Sign up for our newsletter

That felt right. We’ll be in touch soon about our new secret handshake.

Sorry, something went wrong!

Let's keep this relationship going

post

The blurry line between fact and fiction

There is an art to telling a great story. Any storyteller knows that their words must be compelling, generate emotion, and inspire action. But must the story also be true to be effective?

It depends. Fairy tales aren’t real, but they are effective for many reasons. They teach us right from wrong, they boost imagination, they explore varied emotions, and they help develop critical thinking skills. Albert Einstein once said, “If you want your children to be intelligent, read them fairy tales. If you want them to be more intelligent, read them more fairy tales.”

In Want to be a better person? Read fiction, Sarah Stealey Reed explores how fiction encourages a reader’s empathy and lowers their need for cognitive closure. In one study, literary fiction is said to better teach us values about social behavior. These are good things from unreal sources.

So, when does a story have to be true to be effective? When it’s presented as the truth. When it’s delivered as real. When people learn that a ‘true’ story has in fact been made-up, they feel their emotions have been played with and their trust is deceived. They feel betrayed. Imagine finding out that the poignant story from your boss was not a personal life lesson, but rather a tale he carelessly plucked from a self-help book. Your motivation plummets to discouragement.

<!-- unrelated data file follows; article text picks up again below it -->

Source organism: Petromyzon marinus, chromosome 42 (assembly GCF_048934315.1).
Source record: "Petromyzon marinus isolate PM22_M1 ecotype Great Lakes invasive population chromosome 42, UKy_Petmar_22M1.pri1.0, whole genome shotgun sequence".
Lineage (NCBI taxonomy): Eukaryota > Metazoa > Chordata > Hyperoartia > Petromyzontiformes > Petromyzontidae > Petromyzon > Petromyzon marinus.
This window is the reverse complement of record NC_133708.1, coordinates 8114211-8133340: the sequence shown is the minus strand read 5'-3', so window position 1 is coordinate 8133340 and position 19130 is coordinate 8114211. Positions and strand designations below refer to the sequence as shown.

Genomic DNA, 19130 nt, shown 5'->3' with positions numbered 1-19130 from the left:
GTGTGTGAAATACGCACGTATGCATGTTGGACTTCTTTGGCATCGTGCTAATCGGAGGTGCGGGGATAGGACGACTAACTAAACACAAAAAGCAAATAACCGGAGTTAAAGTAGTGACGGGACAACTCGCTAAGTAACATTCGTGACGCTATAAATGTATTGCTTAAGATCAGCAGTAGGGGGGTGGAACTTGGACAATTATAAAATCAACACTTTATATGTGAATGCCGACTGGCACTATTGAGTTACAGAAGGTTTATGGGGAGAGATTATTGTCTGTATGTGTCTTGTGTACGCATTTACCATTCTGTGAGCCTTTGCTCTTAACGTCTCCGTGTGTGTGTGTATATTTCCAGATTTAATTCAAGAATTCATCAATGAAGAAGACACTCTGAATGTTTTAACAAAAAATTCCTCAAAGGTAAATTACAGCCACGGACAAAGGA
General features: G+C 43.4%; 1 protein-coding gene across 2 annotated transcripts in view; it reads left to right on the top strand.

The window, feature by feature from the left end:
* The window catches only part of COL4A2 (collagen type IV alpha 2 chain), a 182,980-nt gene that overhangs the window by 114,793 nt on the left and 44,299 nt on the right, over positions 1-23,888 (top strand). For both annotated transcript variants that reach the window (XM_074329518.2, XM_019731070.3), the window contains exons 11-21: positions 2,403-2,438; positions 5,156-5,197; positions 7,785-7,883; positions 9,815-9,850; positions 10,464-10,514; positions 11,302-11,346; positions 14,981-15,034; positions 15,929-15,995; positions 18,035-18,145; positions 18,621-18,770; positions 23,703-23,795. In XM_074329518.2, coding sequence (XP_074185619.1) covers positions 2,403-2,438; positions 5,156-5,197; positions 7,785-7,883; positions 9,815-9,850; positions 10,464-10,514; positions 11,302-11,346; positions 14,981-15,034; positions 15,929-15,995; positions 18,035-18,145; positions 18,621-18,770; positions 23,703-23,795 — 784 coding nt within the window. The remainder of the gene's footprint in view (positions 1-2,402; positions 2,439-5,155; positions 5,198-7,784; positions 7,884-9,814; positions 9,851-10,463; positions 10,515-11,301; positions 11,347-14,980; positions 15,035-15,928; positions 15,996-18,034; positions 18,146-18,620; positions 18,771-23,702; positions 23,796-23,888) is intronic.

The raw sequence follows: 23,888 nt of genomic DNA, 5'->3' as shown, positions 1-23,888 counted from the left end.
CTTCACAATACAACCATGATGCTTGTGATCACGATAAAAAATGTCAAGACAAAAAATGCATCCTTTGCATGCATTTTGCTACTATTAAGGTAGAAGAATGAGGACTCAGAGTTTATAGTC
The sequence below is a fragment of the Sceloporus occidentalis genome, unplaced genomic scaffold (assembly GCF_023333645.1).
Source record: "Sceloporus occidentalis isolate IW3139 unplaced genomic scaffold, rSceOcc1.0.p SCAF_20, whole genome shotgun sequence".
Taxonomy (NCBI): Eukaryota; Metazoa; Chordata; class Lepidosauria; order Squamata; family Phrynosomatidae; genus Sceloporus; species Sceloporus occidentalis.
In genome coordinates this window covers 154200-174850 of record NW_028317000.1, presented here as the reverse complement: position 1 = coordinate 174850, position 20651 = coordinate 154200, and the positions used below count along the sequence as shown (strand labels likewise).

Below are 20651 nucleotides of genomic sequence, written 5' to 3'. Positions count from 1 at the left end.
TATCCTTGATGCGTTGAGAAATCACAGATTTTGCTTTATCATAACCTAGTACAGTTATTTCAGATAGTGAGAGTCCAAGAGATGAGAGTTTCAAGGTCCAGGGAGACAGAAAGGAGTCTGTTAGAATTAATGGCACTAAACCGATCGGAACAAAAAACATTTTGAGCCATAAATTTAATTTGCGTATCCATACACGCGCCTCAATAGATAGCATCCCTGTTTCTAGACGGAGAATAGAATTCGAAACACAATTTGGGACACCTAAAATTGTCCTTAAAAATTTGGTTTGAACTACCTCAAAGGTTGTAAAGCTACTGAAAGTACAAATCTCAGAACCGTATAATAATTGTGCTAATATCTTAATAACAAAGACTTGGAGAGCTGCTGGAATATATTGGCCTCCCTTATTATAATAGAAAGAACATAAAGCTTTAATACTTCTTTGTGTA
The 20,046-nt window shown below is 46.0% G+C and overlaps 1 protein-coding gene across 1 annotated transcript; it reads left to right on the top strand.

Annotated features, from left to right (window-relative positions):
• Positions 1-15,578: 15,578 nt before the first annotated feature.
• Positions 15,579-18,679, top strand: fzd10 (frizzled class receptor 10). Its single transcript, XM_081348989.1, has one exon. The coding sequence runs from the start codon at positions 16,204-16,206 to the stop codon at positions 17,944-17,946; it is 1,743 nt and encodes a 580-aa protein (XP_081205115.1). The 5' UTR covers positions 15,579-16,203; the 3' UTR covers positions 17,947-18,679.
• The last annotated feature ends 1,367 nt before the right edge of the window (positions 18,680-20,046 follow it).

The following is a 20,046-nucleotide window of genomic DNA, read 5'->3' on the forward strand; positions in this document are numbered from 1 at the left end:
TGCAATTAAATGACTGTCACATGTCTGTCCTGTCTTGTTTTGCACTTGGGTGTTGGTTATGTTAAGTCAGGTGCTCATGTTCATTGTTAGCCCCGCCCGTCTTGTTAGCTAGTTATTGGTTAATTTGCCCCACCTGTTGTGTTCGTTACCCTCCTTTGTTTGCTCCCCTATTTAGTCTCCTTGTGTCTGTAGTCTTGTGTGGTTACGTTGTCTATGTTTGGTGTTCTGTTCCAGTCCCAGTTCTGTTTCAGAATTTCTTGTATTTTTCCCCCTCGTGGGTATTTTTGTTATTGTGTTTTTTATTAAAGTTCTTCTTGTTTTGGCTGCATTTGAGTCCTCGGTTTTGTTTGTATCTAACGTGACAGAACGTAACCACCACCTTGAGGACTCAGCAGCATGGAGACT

The lines between fact and fiction are fuzzier today than ever before. Our information sources have multiplied and our stories arrive faster and with considerable urgency. And with all the noise, there is a greater opportunity for embellishment. While stories do not need to be real to be effective, they can be more effective if the truth (or the fiction), is disclosed upfront.